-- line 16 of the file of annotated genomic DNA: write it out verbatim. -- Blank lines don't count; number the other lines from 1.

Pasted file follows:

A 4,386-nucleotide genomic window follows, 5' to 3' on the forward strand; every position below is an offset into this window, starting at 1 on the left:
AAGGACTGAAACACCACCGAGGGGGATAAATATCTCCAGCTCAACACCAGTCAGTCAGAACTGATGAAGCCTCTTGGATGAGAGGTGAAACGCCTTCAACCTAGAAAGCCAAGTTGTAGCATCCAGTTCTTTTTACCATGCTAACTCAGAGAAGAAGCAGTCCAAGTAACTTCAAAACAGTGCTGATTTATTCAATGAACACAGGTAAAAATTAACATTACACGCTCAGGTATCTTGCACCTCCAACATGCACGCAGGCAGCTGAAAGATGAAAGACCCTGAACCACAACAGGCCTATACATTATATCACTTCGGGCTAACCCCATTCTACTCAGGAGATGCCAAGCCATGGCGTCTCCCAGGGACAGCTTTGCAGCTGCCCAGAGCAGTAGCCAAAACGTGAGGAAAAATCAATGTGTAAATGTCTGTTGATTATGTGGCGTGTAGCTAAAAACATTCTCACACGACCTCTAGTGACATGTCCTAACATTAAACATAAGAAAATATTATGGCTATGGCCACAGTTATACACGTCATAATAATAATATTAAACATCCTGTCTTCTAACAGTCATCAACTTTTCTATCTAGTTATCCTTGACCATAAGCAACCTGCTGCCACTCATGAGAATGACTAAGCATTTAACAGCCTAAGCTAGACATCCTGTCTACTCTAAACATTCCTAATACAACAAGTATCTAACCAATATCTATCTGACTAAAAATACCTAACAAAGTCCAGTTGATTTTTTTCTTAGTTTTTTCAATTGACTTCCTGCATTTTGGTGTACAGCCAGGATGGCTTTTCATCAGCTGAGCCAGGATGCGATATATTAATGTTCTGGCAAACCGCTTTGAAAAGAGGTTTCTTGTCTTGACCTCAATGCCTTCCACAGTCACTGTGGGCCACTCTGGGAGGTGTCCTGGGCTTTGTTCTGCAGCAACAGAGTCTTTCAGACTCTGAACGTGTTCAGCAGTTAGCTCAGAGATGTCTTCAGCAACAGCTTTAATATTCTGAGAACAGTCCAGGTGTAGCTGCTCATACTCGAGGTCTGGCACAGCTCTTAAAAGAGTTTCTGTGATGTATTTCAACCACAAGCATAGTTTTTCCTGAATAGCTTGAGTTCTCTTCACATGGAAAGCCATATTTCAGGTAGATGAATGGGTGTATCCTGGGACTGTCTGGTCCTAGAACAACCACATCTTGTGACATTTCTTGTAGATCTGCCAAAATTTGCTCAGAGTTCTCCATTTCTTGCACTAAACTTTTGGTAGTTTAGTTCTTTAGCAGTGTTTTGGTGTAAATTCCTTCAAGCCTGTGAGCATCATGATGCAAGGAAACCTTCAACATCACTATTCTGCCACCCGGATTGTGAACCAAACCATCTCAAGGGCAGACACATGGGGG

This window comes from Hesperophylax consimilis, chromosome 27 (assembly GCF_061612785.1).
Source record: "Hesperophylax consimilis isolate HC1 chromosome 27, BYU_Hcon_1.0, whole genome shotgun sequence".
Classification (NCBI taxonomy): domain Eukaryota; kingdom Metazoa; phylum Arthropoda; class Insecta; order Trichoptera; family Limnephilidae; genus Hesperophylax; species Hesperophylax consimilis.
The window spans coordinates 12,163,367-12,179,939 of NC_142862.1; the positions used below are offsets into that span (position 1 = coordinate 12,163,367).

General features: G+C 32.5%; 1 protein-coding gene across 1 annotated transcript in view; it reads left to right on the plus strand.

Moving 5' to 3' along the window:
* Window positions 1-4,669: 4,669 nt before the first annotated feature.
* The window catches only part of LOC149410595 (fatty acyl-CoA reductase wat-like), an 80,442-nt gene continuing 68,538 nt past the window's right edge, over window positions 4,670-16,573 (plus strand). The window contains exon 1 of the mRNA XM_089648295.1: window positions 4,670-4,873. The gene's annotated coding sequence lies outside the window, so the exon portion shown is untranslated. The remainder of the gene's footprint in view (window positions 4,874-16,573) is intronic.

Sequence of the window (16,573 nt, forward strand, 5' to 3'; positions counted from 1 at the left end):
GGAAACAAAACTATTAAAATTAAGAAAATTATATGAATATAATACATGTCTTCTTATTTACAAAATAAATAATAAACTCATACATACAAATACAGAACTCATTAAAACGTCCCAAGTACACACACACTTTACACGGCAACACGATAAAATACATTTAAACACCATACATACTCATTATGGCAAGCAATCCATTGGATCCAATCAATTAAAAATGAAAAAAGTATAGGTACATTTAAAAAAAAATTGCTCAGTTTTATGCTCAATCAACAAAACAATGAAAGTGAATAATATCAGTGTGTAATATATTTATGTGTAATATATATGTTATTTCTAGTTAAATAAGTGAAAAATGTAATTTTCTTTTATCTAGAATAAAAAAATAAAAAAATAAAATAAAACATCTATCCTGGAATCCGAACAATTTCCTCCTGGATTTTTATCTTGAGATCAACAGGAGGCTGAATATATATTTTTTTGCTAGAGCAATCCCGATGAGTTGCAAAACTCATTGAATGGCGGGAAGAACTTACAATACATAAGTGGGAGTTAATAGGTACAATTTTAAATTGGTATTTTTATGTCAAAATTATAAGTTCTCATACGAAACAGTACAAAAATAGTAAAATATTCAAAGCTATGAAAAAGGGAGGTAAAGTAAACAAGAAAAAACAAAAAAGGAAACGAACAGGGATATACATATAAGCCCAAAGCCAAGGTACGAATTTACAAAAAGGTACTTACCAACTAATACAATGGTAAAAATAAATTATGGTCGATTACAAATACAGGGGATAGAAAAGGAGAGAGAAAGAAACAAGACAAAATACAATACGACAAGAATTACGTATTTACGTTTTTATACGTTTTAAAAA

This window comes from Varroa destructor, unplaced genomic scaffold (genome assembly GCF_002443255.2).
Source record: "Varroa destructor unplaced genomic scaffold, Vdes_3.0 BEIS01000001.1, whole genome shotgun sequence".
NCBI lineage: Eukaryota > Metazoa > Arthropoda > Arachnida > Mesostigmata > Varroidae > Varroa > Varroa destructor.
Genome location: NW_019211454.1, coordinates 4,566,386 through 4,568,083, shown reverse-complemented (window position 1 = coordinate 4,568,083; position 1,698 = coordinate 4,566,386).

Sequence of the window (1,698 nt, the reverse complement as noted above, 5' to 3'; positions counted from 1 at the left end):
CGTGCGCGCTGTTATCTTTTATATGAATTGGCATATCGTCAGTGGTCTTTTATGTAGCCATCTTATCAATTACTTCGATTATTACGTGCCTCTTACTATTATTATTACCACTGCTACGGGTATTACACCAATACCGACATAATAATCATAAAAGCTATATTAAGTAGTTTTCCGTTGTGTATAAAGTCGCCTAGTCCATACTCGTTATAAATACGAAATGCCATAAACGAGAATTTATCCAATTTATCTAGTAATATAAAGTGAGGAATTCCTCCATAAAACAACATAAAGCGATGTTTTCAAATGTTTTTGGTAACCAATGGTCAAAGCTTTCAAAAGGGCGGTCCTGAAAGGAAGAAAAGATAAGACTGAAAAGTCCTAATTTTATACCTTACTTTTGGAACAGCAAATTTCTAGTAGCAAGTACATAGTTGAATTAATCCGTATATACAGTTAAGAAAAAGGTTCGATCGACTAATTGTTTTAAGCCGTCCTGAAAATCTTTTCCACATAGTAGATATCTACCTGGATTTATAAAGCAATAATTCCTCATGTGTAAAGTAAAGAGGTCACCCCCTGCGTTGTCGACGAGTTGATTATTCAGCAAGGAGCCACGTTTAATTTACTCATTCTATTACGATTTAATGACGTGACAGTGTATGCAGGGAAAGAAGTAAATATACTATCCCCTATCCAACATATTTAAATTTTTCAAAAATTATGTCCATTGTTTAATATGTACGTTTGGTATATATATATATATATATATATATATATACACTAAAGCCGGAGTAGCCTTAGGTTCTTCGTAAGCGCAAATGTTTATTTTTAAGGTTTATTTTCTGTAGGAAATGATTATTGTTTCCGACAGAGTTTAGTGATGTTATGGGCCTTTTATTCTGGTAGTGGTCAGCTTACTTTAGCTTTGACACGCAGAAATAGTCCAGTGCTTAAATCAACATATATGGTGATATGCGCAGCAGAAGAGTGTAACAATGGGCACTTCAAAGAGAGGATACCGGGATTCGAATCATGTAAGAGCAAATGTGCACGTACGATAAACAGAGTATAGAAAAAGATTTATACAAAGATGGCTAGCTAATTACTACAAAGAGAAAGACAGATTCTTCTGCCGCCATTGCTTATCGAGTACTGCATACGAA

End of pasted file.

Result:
Genome location: NW_019211454.1, coordinates 4,566,386 through 4,568,083, shown reverse-complemented (window position 1 = coordinate 4,568,083; position 1,698 = coordinate 4,566,386).